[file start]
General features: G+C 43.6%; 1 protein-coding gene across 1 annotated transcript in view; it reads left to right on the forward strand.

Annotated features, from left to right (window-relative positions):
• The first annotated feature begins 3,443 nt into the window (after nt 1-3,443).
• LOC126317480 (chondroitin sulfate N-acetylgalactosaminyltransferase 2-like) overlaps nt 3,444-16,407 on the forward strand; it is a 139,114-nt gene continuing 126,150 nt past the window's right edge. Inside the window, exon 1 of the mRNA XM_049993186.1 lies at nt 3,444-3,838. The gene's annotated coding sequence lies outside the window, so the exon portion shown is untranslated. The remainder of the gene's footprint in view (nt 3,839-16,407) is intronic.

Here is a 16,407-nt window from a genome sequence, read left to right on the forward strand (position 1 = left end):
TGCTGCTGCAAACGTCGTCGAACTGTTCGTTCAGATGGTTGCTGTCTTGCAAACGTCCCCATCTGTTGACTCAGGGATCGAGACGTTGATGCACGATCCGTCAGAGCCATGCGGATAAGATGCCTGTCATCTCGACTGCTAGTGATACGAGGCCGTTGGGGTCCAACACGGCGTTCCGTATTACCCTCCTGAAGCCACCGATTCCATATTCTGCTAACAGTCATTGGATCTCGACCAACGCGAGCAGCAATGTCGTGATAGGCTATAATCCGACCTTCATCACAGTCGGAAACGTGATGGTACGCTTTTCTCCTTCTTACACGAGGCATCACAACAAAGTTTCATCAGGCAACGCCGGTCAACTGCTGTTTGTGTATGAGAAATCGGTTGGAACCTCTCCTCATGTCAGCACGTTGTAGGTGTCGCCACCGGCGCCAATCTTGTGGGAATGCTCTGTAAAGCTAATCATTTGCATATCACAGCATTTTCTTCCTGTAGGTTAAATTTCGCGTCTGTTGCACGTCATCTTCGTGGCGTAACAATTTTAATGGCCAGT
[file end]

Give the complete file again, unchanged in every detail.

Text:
General features: G+C 43.6%; 1 protein-coding gene across 1 annotated transcript in view; it reads left to right on the forward strand.

Annotated features, from left to right (window-relative positions):
• The first annotated feature begins 3,443 nt into the window (after nt 1-3,443).
• LOC126317480 (chondroitin sulfate N-acetylgalactosaminyltransferase 2-like) overlaps nt 3,444-16,407 on the forward strand; it is a 139,114-nt gene continuing 126,150 nt past the window's right edge. Inside the window, exon 1 of the mRNA XM_049993186.1 lies at nt 3,444-3,838. The gene's annotated coding sequence lies outside the window, so the exon portion shown is untranslated. The remainder of the gene's footprint in view (nt 3,839-16,407) is intronic.

Here is a 16,407-nt window from a genome sequence, read left to right on the forward strand (position 1 = left end):
TGCTGCTGCAAACGTCGTCGAACTGTTCGTTCAGATGGTTGCTGTCTTGCAAACGTCCCCATCTGTTGACTCAGGGATCGAGACGTTGATGCACGATCCGTCAGAGCCATGCGGATAAGATGCCTGTCATCTCGACTGCTAGTGATACGAGGCCGTTGGGGTCCAACACGGCGTTCCGTATTACCCTCCTGAAGCCACCGATTCCATATTCTGCTAACAGTCATTGGATCTCGACCAACGCGAGCAGCAATGTCGTGATAGGCTATAATCCGACCTTCATCACAGTCGGAAACGTGATGGTACGCTTTTCTCCTTCTTACACGAGGCATCACAACAAAGTTTCATCAGGCAACGCCGGTCAACTGCTGTTTGTGTATGAGAAATCGGTTGGAACCTCTCCTCATGTCAGCACGTTGTAGGTGTCGCCACCGGCGCCAATCTTGTGGGAATGCTCTGTAAAGCTAATCATTTGCATATCACAGCATTTTCTTCCTGTAGGTTAAATTTCGCGTCTGTTGCACGTCATCTTCGTGGCGTAACAATTTTAATGGCCAGT